Chapter eight, “In Love with a Machine,” is a portrait of musician Suzanne Ciani and her Buchla synthesizer. It also provides the authors’ an opportunity to address gender issues in the testosterone-driven world of music technology. Linda Fisher (of Mother Mallard’s Portable Masterpiece Company) and Pauline Oliveros also make appearances here. Section headings include: “’I Could Run the World If I Wanted’;” “’Nobody Was Interested in What I Was Doing’;” “A Poetry of Sound.”
Chapter nine, “Music of My Mind,” spotlights Malcom Cecil and Bob Margouleff who, in 1969-70, put together TONTO (The Original Neo-Timbral Orchestra), a custom, multi-unit synthesizer contraption that eventually captured the interest of Stevie Wonder. Section headings include: “’Oh, Good, He’s Not Going to be a Musician!’;” “Moogists in Residence;” “Conceived on a Tablecloth;” “Fulfillingness’ First Finale.”
Chapter ten, “Live!,” surveys some of the seminal live performances and performers of the Moog synthesizer. These include: Herb Deutsch and his jazz quartet; Chris Swansen and his jazz quartet (including John McLaughlin); David Borden and Mother Mallard; Don Preston (Mothers of Invention); Gershon Kingsley and the Moog Quartet; and especially Keith Emerson. Section headings include: “The Moog MOMA Concert;” “Mother Mallard;” “On a Wing and a Prayer;” “The First Moog Quartet;” “Keith Emerson;” “Organ Abuse;” “An Encounter with a Baroque Gentleman;” “How Not to Be Unfair to the Beatles and the Stones;” “Hoedown;” “Lucky Man;” “Bob and Keith.”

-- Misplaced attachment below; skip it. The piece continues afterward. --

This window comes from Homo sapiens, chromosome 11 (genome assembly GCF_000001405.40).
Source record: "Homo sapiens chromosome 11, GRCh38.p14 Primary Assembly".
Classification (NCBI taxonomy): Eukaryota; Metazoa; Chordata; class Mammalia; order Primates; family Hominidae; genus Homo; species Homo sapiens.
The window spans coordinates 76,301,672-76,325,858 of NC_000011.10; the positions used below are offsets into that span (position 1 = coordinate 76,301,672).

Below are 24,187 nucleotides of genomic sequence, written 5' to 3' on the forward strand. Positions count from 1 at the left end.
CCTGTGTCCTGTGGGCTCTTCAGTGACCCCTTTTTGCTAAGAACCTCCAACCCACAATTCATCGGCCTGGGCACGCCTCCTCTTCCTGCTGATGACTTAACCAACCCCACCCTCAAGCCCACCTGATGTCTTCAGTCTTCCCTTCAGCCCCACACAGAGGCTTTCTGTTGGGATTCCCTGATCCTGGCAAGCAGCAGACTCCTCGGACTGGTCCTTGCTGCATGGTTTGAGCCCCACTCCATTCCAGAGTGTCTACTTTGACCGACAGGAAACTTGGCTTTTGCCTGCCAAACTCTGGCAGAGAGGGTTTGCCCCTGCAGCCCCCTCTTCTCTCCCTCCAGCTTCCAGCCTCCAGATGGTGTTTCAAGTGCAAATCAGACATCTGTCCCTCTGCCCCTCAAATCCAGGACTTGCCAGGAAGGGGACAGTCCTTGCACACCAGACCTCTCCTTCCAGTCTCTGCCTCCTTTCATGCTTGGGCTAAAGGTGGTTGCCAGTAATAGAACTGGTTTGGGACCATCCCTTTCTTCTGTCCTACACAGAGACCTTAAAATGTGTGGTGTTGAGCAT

Chapter eleven, “Hard-Wired—the Minimoog,” looks at the significant transition from the modular Moog to the all-in-one performance models. At the same time, one is presented with a picture of the company that was moving from a one-engineer operation to a larger entity, marking the point when Mr. Moog had to begin relinquishing control. Section headings include: “Bill Hemsath;” “Jim Scott;” “From the Graveyard to the Min;” “The Min B;” “The Model C;” “The Pitch Wheel;” “Production;” “The Sound of the Minimoog.”
Chapter twelve, “Inventing the Market,” explains how the Minimoog was brought to market (primarily through the efforts of David Van Koevering), to become the first synthesizer to be widely sold in music stores as an instrument rather than a novel piece of audio hardware. This is also where we learn that Mr. Moog sold the company to a venture capitalist. Section headings include: “Little David;” “From Swiss Bells to Taco Bell;” “The Island of Electronicus;” “On the Road Selling Minimoogs;” “Lucky Man;” “Moog Moves and Van Koevering Goes to the World;” “The Vision and the Mission.”